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Johnson & Johnson Ordered to Pay $72 Million for Ovarian Cancer Death Linked to Talcum Powder

Justice scale on blue backgroundA jury in the Missouri Circuit Court in St. Louis has ordered Johnson & Johnson (J&J) to pay $72 million in a wrongful death suit.

The lawsuit was filed by the family of Jackie Fox who died of ovarian cancer. The family claims that the cancer was caused by the J&J talcum powder that Fox used throughout her life. According to the lawsuit, the company failed to warn the customers that the talc used in their feminine hygiene products can migrate through the vagina and increase the risk of ovarian cancer.

The jury found that the company was aware of the increased risk of ovarian cancer from talc but did not take any action to warn the customers.

The company has been ordered to pay $10 million in compensatory damages and $62 million in punitive damages.

Widow of Train Crash Victim Gets $20 Million in Wrongful Death Lawsuit

autoA jury has awarded $20 million to the widow of Scott Spence, who was killed in a train collision in Stoddard County, Missouri, in October 2012.

53-year-old Spence was killed in a collision with BNSF train on a rural road in Stoddard County.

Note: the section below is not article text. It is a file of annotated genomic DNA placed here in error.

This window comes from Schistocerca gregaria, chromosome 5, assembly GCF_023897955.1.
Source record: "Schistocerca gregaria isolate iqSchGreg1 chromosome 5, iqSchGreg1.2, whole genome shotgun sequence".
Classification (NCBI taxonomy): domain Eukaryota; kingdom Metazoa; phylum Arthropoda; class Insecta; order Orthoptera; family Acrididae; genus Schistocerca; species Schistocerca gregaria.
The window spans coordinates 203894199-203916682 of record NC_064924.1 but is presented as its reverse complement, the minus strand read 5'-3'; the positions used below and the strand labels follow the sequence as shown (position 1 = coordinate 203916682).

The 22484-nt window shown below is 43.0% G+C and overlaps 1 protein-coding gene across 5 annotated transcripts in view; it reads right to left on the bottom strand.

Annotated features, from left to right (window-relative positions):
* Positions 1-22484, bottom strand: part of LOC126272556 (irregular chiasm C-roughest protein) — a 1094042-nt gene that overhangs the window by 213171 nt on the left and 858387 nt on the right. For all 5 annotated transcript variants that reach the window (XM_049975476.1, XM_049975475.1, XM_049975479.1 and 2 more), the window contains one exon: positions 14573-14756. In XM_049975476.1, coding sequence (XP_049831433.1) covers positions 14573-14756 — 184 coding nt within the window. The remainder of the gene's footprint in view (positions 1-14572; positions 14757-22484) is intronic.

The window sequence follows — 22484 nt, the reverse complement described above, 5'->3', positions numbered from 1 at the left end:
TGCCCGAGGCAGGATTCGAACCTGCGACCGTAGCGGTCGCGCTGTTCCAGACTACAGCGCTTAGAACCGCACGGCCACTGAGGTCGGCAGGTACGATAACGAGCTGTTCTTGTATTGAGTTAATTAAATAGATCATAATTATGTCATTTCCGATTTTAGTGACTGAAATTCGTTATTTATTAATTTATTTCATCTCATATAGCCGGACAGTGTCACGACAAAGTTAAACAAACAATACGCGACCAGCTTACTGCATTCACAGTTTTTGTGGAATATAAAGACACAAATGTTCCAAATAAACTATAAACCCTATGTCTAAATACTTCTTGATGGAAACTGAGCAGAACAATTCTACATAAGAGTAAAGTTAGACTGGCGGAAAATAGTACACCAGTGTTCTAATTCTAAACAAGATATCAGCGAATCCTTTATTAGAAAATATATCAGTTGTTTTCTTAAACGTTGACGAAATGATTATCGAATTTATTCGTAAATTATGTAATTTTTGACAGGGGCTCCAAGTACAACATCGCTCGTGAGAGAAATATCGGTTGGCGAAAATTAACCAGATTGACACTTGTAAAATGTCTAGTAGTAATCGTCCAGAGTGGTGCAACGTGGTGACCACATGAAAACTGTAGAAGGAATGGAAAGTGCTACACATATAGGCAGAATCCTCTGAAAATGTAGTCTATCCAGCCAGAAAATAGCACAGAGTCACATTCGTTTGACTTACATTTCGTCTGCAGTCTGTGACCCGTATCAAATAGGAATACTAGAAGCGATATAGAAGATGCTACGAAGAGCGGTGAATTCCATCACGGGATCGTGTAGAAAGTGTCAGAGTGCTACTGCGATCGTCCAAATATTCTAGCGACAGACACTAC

Following his death, his wife Sherry Spence had filed a wrongful death lawsuit, claiming that the railroad crossing did not have lights, gates or a safe sight distance and the crew was negligent.

Costa Mesa Detox Center to Pay $10.25 Million in Wrongful Death Suit

Justice scale on blue backgroundA Missouri couple has been awarded more than $10 million in a wrongful death lawsuit filed against a detox center, First House LLC.

On March 14, 2011, Ted and Kim Jacques admitted their 20-year-old son Brandon Jacques in Morningside Recovery facility, Newport, for treatment of bulimia and alcoholism. However, on March 31, the management transferred Brandon to another facility, First House detox center, without informing his parents. On April 2, Brandon suffered cardiac arrest and died at Hoag Hospital.

Brandon’s parents claim that First House LLC did not have the license or facilities to treat eating disorders.

Recently, an orange county jury concluded that First House LLC was 80 percent responsible for Brandon’s death and ordered it to pay $10.25 million as compensation to the victim’s family.